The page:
The way this would work is by simply adding additional steps to an already existing CI/CD process. For example, if the current process tests the code and then builds a container image, you could add a step before building the container to check if the base image is coming from an approved registry. Subsequently, you can then check components within the deployment itself, perhaps for elevated privileges or unapproved ports, to identify any potential Run Time issues before attempting to deploy.
Testing your policies and then promoting them in your chain
The Build Time is not only meant to check for compliance within your microservices. Since your policy is code, the build time also is a phase for your teams to test their policies. Just like how there are tests that are run to ensure your microservices is functioning, you must also perform these same tests to ensure policies aren’t falsely identifying violations or missing violations due to incorrectly written policies. Comparable to other codebases, your policies will get versioned and promoted when they are working correctly.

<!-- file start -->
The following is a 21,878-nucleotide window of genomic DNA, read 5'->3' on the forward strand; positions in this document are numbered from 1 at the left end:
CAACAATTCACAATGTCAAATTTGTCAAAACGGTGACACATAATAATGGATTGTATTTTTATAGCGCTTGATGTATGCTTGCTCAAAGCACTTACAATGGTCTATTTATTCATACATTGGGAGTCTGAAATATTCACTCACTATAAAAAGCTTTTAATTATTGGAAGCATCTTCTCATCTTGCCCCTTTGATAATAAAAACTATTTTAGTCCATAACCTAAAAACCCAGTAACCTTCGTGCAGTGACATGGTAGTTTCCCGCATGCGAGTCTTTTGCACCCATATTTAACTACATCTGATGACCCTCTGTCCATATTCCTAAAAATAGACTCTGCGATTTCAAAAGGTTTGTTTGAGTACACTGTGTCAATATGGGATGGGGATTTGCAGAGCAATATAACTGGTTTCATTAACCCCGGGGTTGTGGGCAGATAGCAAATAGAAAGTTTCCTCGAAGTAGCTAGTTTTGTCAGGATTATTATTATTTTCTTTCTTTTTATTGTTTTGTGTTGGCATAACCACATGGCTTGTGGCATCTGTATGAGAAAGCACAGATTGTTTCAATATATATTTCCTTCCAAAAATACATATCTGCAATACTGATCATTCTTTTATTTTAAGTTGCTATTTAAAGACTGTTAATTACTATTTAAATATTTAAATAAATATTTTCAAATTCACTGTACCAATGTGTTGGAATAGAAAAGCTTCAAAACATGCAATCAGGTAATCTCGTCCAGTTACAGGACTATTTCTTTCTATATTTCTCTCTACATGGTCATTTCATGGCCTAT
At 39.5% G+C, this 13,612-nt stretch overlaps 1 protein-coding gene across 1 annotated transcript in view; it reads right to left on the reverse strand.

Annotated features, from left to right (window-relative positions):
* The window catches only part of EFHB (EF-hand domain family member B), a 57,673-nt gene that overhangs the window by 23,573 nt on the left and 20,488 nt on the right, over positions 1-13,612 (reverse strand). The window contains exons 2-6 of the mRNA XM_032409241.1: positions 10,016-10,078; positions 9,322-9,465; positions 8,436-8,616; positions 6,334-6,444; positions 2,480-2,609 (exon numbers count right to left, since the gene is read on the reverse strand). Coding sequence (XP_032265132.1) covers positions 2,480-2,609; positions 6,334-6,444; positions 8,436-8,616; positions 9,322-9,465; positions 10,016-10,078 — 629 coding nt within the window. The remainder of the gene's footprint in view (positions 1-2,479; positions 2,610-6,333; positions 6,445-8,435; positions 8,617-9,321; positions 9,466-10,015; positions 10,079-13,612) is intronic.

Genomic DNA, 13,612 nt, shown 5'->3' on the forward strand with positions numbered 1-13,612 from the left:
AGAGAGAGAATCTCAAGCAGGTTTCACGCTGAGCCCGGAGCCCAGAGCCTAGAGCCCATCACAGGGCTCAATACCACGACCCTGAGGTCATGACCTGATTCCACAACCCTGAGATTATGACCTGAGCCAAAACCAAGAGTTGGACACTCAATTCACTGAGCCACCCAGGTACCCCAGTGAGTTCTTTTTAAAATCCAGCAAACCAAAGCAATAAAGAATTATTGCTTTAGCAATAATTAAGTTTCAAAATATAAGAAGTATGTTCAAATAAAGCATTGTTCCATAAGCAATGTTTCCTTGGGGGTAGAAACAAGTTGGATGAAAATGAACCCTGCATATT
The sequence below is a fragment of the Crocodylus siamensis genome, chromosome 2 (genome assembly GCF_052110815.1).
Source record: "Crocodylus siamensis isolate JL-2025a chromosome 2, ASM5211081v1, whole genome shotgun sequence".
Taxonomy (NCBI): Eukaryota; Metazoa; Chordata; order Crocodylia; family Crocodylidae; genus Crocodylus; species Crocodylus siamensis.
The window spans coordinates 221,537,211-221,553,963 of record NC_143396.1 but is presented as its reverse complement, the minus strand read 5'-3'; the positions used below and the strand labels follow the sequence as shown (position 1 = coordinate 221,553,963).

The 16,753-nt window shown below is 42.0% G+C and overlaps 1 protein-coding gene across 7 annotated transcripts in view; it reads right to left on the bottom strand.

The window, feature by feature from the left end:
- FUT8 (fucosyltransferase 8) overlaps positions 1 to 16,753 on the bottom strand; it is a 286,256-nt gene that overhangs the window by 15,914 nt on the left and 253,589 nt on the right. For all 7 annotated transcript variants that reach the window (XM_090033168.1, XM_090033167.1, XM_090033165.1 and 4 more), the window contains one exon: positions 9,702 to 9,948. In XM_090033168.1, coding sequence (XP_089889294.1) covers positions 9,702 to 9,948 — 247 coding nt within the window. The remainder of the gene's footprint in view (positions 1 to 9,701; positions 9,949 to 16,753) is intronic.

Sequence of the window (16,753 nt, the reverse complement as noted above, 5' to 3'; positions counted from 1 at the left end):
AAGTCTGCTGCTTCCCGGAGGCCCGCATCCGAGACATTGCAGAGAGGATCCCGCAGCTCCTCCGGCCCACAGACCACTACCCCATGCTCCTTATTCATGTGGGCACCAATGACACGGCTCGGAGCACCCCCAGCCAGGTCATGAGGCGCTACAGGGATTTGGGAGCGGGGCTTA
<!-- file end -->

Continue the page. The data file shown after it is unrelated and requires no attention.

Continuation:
Development Time is the phase where the developers decide how to approach the problem, and then begin codifying your business requirements. Traditionally, the developer is responsible for clean, functional code without having many security considerations outside the scope of the task. For example, if a developer is working on a login page and accompanying backend, they may decide that there should be password complexity rules, a way to retrieve a forgotten password, a new account sign up page, and so on. What they probably aren’t thinking about is if the packages they are using to build this flow are secure, or if their container image is running as the root user.